I'm new to this group, so I'm not sure if this subject has been discussed here before.

I'm curious how others deal with a problem I've faced most of my life, being an Atheist in the bible-belt.

Here's the scenario: You meet someone for the first time (a friend, a coworker, a potential love-interest, whatever) and you "hit it off" right away. You have similar interests, compatible senses of humor, you like the same food, etc. so you start getting to know them. At some point, a situation comes up where you reveal that you're an Atheist/Agnostic/Freethinker/etc. and suddenly, they either freak out, start avoiding you, or at the very least treat you differently.

So the question is, what do you do? Avoid mentioning your non-belief? Lie about it? Limit your friends, lovers, etc. to the few non-believers you can find in the bible-belt? Other ideas?

If they start preaching, this becomes an easy answer for me. I'm out! But I'm talking about those people who just don't understand how you can be "such a nice guy (or girl)" and not believe in their sky-daddy.

Your default answer might be that you don't care or that you don't want to be friends with religionists anyway, but as most of you probably know, they're just about the only game in town (most southern towns, anyway). Plus, many of them are good, fun, interesting people that you'd enjoy spending time with. It's not their fault they were brainwashed at an early age to have an automatic negative reaction to certain ideas.

What do you do?

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Well its been my experience(unless you live in a very small town), that there are in fact people just like us out there. Most of the time they're agnostic, but the point being they're open minded(I live in Oklahoma). Don't hide your beliefs, you won't be able to hide them anyway since you'll inevitably be invited to someone's church. It may take a little while but you'll be able to find people that will at least accept your belief system. But it is tough since I think most southerners think less of Atheists than they do Islamic-Fascists. Because, "at least they believe in a god."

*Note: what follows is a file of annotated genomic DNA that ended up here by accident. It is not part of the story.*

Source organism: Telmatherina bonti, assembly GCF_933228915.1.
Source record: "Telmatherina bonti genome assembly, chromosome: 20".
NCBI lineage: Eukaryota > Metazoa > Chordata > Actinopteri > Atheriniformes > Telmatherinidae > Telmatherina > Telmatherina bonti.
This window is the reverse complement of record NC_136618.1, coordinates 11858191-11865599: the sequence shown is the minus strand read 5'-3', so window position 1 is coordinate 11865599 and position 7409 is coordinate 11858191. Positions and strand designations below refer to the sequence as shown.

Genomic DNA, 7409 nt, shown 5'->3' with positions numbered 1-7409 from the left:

I'm in the same boat, Doc. I mean I was seeing this one girl, prelaw student, georgeous. and when she found out I was an atheist, she stopped talking to me.
Here's an actual example: I bought a house a few years ago and was welcomed by my new next door neighbors. They were a nice couple with two kids close to my kids' ages. We became good friends right away; we had cookouts at my house and their's, went to a few ballgames together, the kids played together, etc.

One night over a beer, the husband and I got into a conversation and I mentioned, sort of matter-of-factly, that I was an Agnostic (which is what I was calling myself at the time). He actually said, "How can you not believe in god? You're such a nice guy." I explained briefly what I believed (and didn't believe) and he didn't say much more about it that night.

Well, over the next couple of weeks, I started noticing that they weren't "available" anymore to hang out. And the kids couldn't come out and play with mine anymore. What's worse, the entire neighborhood seemed to change toward us. They were all still cordial, waving hello, etc., but I could tell we were getting the cold shoulder.

I found out later from another neighbor down the street, that my "friend" had told his wife that I was an Atheist (not Agnostic) and she told all of the other women in the neighborhood, who told all of their husbands, and all of a sudden the "nice guy" and his "nice kids" became undesirables! They were actually worried about their kids coming to my house!
Actually, Larry, it was a pretty diverse group; white, black, Hispanic; upper-middle class at that; engineers, financial managers, business owners. They've just had this thing drilled into their heads about the "A" word and most of them just couldn't make the intellectual leap.